ARC Review: Fury by Charlotte McConaghy

 

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Title: Fury (The Cure #1)

Author: Charlotte McConaghy

Release Date: March 25, 2014

Publisher: Momentum Books/ Pan MacMillan

Genre: Science- fiction/ Dystopia

Format: ebook (348 pages)

Source: eARC via NetGalley

Rating: 5 STARS

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Purchase from Amazon: Fury: Book One of The Cure (Omnibus Edition)


Blurb: When emotions are erased from the world, creating a civilization of mindless drones, only those with fury can survive.

On the same day each year, Josephine Luquet wakes naked, shivering and covered in blood that is not her own. Under the cold gaze of the blood moon she is someone else entirely, but when dawn breaks her memories flee and she is left with only an icy horror, a burning fury. Amid a sea of drones, she alone hasn’t been cured. It will be the same each year: atrocities forgotten, truths hidden and pieces of herself left to die. Until Luke. He isn’t like the other drones. With secrets whispering behind his eyes and hunger for all things Josephine, he is the only one determined to help her discover the truth before the next blood moon rises. But time is running out. Is Luke willing to risk his life to be near her? Does he truly understand the violence she is capable of?

Raw and full of passion, Fury is a story of love in a dystopian world, and how much we are willing to forgive in the struggle to remember our humanity.


Review

Josephine Luquet (Josi) is an uncured girl in a world filled with drones (cured people). To be cured is to have your emotions erased from your mind. Going from foster home to foster home, Josi is now 18 and living on her on. She doesn’t know why the Bloods (Government), haven’t tracked her down to be given the cure. She is different. Something wakes inside of  her every year on the night of the blood moon, and she wakes up naked and covered in blood, having no memory of what happened. She’s sitting alone in a club one night, and a guy (Luke Townsend) walks up and talks to her. This surprises her, since she has been pretty much invisible to the other drones around her. Luke has secrets of his own, and soon he and Josi are on a mission to find out why she has those episodes on the night of the blood moon. Being together for a certain amount of time can cause one to fall in love, and that’s exactly what happens between Josi and Luke. Time is running out for Josi, and she admits herself into a non-government asylum for a year, while Luke promises to be back for her one year from the date he takes her to the asylum. He is trying to find answers and is determined to save his girl from the fury that plagues her once a year. There, her doctor, Anthony Harwood doesn’t believe anything that she’s admitted to doing. Or does he? He soon develops feelings for her, but he keeps them to himself. He, along with Luke and Ben Collingsworth (creator of the cure), try to create an antidote for Josi’s condition before they run out of time.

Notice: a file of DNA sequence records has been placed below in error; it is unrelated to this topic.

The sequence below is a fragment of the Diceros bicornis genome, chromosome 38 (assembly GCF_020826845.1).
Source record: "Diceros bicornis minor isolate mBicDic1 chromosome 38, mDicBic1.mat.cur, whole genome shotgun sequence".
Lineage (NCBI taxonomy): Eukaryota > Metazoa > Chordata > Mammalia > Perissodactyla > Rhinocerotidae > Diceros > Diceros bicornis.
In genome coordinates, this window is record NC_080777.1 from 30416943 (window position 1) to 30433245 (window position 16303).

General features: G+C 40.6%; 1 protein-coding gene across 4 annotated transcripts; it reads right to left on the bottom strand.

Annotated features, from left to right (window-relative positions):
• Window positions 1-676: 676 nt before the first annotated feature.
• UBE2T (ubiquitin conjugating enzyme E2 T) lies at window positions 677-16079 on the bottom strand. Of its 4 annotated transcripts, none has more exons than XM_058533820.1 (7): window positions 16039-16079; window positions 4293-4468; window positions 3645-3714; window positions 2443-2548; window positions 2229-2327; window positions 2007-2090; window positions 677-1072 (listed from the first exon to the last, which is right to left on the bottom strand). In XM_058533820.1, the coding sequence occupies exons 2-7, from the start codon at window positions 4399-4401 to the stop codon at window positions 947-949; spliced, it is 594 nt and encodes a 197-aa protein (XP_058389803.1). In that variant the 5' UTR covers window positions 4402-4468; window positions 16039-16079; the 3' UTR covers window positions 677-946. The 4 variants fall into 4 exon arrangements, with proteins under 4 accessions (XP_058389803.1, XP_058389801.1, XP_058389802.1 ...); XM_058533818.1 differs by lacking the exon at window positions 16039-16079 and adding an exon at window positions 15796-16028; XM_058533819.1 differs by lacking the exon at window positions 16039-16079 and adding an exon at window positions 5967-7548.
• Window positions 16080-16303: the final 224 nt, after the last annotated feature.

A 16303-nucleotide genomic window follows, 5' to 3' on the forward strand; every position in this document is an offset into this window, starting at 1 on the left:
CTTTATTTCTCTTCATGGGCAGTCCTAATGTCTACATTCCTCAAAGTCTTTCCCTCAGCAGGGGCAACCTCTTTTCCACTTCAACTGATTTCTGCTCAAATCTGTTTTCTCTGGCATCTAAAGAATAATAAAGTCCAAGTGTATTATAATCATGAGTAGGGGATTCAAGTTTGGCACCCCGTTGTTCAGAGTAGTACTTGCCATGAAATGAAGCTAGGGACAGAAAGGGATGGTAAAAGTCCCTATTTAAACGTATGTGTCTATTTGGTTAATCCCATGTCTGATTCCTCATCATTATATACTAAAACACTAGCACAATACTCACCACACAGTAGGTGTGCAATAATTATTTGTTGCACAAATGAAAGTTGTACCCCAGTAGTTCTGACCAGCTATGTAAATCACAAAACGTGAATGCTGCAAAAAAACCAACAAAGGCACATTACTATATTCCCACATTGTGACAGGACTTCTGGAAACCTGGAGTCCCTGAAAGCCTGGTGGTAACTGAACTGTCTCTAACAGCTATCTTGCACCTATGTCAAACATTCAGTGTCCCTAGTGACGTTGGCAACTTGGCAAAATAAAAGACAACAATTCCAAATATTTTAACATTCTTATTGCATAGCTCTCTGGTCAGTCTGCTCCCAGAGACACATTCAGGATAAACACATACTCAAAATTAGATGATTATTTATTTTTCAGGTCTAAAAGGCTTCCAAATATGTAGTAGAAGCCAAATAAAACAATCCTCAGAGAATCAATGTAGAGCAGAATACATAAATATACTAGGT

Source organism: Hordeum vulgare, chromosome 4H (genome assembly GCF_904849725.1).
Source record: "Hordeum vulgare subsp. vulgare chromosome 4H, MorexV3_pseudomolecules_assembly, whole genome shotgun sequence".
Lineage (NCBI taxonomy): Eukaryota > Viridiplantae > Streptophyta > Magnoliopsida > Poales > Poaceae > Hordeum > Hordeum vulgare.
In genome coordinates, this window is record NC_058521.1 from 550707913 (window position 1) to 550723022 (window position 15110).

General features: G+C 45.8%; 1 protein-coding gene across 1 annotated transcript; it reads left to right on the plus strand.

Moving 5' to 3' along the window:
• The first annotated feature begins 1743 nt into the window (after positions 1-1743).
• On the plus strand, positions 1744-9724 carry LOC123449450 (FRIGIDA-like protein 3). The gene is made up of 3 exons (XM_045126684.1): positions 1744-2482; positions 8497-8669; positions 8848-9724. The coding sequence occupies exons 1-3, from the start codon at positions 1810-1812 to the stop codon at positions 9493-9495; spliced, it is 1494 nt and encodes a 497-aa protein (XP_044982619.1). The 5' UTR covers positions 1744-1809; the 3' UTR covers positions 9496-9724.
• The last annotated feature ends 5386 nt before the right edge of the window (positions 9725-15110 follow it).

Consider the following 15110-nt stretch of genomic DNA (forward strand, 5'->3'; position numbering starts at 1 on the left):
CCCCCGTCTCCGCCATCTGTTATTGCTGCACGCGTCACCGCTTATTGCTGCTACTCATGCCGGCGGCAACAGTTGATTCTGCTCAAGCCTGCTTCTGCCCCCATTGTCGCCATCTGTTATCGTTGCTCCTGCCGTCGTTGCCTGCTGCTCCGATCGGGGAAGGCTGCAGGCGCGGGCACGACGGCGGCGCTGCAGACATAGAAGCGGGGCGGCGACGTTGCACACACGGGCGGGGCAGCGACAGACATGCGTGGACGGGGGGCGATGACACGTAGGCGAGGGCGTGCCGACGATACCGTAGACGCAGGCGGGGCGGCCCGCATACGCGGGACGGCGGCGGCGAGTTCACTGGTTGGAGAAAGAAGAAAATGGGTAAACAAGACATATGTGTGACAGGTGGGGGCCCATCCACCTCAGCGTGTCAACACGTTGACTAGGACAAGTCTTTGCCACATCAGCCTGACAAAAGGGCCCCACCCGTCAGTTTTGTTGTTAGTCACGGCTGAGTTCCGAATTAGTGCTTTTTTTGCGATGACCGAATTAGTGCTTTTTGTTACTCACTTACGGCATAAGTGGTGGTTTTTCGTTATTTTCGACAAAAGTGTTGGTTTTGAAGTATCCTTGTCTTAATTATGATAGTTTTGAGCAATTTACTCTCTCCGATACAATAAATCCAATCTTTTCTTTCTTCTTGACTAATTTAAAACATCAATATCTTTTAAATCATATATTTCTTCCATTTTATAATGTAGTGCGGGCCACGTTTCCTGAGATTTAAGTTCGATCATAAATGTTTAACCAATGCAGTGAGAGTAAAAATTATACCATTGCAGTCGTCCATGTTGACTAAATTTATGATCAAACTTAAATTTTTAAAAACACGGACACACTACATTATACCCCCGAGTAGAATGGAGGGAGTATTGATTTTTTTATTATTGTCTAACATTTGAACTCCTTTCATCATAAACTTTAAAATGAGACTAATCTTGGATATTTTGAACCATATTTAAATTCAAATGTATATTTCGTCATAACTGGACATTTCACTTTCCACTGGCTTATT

This is another great Dystopia book that I can honestly say, that I will be continuing the series. It is beyond what I thought it would be. I was thinking that this would be another YA story with the MC being at the forefront, saving the world. The MC, Josi, is so remarkably smart. She has an eidetic memory, so she can remember everything that she has read and seen. Except one thing, the night of the blood moon when she commits unspeakable crimes against others. It’s more of a sense of survival. Her not wanting to think about such heinous things for the rest of her life. She is witty and plays the cello better than any Julliard student. Luke is also a very strong character. At first, I was just happy that Josi could interact with another human being who still had some emotions. Then he started helping her try to uncover the truth about her condition, and I fell in love with him. While he has secrets of his own (which I will not reveal), he is the epitome of a true hero. Any man that would willingly put his life in danger to save the woman he loves is nothing but heroic.

I love the different POVs and the memory recalls in this book. I would usually not be fond of more than two POVs, but thankfully, there aren’t a whole lot. The world building and characterizations are excellent. There is no information that is unimportant, so you don’t get a bunch of info-dumps here and there. I was a little worried about the love triangle that seemed to be brewing, but as it turns out, it’s nothing. Hopefully, there won’t be any in the near future. (prays really hard) I would recommend this book 100%! It is well written and full of everything that a great dystopia book has. I wouldn’t recommend this to anyone under the age of 16 though. It’s not graphic, but there are aspects that are inappropriate for younger readers.

reviewstars5of5 

There are currently 3 episodes available that make up this edition.

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4 thoughts on “ARC Review: Fury by Charlotte McConaghy

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